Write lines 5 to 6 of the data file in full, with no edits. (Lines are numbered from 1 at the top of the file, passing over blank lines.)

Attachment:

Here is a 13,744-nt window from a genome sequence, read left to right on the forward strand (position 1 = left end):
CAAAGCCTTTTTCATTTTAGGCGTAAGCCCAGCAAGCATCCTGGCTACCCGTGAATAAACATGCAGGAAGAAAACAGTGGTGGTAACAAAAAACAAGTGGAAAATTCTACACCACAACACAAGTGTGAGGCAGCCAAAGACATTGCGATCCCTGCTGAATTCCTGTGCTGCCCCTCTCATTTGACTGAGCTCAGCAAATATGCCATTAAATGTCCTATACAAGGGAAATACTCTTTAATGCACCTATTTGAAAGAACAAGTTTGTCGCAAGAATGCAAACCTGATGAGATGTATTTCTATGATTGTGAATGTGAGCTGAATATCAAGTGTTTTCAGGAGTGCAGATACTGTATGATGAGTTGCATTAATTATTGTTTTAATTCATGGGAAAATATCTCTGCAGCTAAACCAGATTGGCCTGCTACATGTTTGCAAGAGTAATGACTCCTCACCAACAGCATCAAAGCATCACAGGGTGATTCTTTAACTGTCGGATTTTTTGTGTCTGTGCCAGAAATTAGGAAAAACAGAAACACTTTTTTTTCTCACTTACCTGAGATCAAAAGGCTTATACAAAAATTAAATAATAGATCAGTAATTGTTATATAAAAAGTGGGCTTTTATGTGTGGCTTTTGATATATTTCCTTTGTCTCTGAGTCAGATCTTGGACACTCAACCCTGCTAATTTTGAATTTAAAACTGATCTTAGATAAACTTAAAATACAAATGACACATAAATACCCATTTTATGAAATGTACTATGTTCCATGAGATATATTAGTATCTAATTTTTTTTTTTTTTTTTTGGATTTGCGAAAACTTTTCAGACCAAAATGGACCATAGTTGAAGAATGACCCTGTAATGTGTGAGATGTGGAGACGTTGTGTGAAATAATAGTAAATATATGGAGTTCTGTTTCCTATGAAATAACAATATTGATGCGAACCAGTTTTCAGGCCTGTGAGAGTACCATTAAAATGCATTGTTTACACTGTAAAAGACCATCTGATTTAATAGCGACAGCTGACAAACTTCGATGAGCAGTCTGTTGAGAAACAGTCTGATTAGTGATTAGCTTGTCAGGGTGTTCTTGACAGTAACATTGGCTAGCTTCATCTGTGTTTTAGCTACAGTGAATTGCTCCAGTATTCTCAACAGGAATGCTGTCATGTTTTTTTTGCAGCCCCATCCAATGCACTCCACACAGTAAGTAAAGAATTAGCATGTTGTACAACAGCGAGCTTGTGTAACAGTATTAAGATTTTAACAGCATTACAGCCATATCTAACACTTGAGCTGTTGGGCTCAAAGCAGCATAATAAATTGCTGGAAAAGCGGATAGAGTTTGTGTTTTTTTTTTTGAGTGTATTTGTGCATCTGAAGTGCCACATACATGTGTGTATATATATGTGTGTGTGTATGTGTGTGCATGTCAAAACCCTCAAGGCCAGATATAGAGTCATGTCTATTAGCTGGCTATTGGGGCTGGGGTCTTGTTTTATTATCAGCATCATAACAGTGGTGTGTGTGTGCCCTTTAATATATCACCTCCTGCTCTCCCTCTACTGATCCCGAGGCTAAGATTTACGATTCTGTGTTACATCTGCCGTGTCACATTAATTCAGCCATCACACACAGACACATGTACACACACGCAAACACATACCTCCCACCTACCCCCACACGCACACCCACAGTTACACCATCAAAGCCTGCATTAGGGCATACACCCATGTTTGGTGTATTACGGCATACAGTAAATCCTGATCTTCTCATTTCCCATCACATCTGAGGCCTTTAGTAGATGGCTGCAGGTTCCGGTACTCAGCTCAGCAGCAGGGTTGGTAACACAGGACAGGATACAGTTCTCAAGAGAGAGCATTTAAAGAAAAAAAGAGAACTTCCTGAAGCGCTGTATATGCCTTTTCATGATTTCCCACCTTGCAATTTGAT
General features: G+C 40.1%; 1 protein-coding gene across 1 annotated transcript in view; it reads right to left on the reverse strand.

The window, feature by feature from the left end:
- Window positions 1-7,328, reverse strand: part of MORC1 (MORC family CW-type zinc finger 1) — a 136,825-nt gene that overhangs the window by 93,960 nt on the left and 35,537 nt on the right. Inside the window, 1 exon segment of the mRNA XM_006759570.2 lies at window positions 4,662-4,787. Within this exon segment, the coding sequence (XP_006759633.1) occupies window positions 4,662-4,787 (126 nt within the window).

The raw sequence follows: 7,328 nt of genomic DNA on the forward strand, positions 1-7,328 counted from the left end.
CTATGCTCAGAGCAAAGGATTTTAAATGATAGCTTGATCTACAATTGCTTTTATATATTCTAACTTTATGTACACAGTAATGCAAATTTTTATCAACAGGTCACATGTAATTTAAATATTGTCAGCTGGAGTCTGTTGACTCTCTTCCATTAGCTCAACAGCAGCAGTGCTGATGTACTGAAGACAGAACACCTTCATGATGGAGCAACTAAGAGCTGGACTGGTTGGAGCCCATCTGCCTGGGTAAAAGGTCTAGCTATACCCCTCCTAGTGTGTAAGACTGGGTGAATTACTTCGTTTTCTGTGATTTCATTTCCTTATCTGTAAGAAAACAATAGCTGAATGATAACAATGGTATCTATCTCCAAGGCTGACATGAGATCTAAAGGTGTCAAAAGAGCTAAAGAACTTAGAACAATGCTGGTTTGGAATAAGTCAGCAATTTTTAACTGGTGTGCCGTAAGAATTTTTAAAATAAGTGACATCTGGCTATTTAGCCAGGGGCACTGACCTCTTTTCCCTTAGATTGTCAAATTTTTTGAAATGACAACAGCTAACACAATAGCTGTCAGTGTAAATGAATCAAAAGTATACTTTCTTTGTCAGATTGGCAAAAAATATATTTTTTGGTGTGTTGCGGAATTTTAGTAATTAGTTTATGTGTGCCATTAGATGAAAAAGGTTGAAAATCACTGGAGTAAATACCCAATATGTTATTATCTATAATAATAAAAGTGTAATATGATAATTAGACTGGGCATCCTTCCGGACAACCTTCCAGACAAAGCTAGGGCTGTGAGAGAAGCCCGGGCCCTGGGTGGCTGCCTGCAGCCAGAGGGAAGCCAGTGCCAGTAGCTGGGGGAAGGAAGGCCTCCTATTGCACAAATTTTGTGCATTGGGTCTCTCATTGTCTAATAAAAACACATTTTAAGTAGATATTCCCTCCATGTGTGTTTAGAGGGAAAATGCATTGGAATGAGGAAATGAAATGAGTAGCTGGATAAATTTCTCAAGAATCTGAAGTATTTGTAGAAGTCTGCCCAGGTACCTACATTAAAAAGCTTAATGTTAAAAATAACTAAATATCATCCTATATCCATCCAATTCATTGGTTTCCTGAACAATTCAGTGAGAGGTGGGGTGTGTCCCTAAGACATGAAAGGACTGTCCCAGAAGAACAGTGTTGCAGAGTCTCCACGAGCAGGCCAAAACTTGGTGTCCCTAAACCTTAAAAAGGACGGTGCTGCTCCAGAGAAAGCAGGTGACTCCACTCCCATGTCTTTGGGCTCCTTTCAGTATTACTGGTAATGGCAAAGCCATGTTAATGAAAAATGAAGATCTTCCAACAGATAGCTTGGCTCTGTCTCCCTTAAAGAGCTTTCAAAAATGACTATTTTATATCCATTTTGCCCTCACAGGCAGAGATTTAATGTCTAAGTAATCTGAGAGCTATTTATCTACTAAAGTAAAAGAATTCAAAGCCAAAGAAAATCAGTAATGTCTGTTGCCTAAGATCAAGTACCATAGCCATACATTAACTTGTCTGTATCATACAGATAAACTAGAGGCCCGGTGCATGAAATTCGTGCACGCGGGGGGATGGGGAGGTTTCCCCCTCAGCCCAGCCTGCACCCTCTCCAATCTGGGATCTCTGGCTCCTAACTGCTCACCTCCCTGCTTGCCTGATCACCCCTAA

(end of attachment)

- Window positions 1-7,328, reverse strand: part of MORC1 (MORC family CW-type zinc finger 1) — a 136,825-nt gene that overhangs the window by 93,960 nt on the left and 35,537 nt on the right. Inside the window, 1 exon segment of the mRNA XM_006759570.2 lies at window positions 4,662-4,787. Within this exon segment, the coding sequence (XP_006759633.1) occupies window positions 4,662-4,787 (126 nt within the window).

The raw sequence follows: 7,328 nt of genomic DNA on the forward strand, positions 1-7,328 counted from the left end.